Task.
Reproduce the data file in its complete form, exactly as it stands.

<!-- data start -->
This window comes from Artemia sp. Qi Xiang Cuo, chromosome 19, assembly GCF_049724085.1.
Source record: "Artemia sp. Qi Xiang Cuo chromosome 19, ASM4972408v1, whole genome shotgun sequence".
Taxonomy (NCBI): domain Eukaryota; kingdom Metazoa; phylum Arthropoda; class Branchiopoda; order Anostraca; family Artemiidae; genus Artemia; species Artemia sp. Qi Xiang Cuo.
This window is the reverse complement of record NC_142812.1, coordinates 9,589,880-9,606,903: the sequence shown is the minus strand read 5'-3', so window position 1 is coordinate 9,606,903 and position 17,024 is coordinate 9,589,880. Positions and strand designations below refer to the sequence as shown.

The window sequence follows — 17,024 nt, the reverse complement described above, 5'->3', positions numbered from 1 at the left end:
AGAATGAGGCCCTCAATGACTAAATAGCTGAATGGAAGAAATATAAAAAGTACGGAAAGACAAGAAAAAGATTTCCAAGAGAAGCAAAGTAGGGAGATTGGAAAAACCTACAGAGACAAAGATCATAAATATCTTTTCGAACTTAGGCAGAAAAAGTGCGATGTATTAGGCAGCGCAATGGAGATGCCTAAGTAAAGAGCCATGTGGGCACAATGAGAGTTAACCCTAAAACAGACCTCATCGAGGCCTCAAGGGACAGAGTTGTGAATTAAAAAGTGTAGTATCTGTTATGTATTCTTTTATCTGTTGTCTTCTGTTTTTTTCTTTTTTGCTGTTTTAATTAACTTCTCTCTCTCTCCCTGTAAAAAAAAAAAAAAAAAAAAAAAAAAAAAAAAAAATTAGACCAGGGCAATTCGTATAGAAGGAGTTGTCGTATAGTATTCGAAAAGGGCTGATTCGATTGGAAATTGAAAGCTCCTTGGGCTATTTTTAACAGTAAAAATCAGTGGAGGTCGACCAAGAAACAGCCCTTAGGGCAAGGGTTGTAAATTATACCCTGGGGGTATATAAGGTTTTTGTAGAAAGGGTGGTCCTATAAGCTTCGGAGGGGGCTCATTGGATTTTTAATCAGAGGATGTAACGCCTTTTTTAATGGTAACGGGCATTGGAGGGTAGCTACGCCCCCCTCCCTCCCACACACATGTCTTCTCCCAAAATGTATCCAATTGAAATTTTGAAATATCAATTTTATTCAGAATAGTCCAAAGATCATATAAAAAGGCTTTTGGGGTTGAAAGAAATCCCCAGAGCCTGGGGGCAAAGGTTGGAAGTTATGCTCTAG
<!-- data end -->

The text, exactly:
This window comes from Artemia sp. Qi Xiang Cuo, chromosome 19, assembly GCF_049724085.1.
Source record: "Artemia sp. Qi Xiang Cuo chromosome 19, ASM4972408v1, whole genome shotgun sequence".
Taxonomy (NCBI): domain Eukaryota; kingdom Metazoa; phylum Arthropoda; class Branchiopoda; order Anostraca; family Artemiidae; genus Artemia; species Artemia sp. Qi Xiang Cuo.
This window is the reverse complement of record NC_142812.1, coordinates 9,589,880-9,606,903: the sequence shown is the minus strand read 5'-3', so window position 1 is coordinate 9,606,903 and position 17,024 is coordinate 9,589,880. Positions and strand designations below refer to the sequence as shown.

The window sequence follows — 17,024 nt, the reverse complement described above, 5'->3', positions numbered from 1 at the left end:
AGAATGAGGCCCTCAATGACTAAATAGCTGAATGGAAGAAATATAAAAAGTACGGAAAGACAAGAAAAAGATTTCCAAGAGAAGCAAAGTAGGGAGATTGGAAAAACCTACAGAGACAAAGATCATAAATATCTTTTCGAACTTAGGCAGAAAAAGTGCGATGTATTAGGCAGCGCAATGGAGATGCCTAAGTAAAGAGCCATGTGGGCACAATGAGAGTTAACCCTAAAACAGACCTCATCGAGGCCTCAAGGGACAGAGTTGTGAATTAAAAAGTGTAGTATCTGTTATGTATTCTTTTATCTGTTGTCTTCTGTTTTTTTCTTTTTTGCTGTTTTAATTAACTTCTCTCTCTCTCCCTGTAAAAAAAAAAAAAAAAAAAAAAAAAAAAAAAAAAATTAGACCAGGGCAATTCGTATAGAAGGAGTTGTCGTATAGTATTCGAAAAGGGCTGATTCGATTGGAAATTGAAAGCTCCTTGGGCTATTTTTAACAGTAAAAATCAGTGGAGGTCGACCAAGAAACAGCCCTTAGGGCAAGGGTTGTAAATTATACCCTGGGGGTATATAAGGTTTTTGTAGAAAGGGTGGTCCTATAAGCTTCGGAGGGGGCTCATTGGATTTTTAATCAGAGGATGTAACGCCTTTTTTAATGGTAACGGGCATTGGAGGGTAGCTACGCCCCCCTCCCTCCCACACACATGTCTTCTCCCAAAATGTATCCAATTGAAATTTTGAAATATCAATTTTATTCAGAATAGTCCAAAGATCATATAAAAAGGCTTTTGGGGTTGAAAGAAATCCCCAGAGCCTGGGGGCAAAGGTTGGAAGTTATGCTCTAG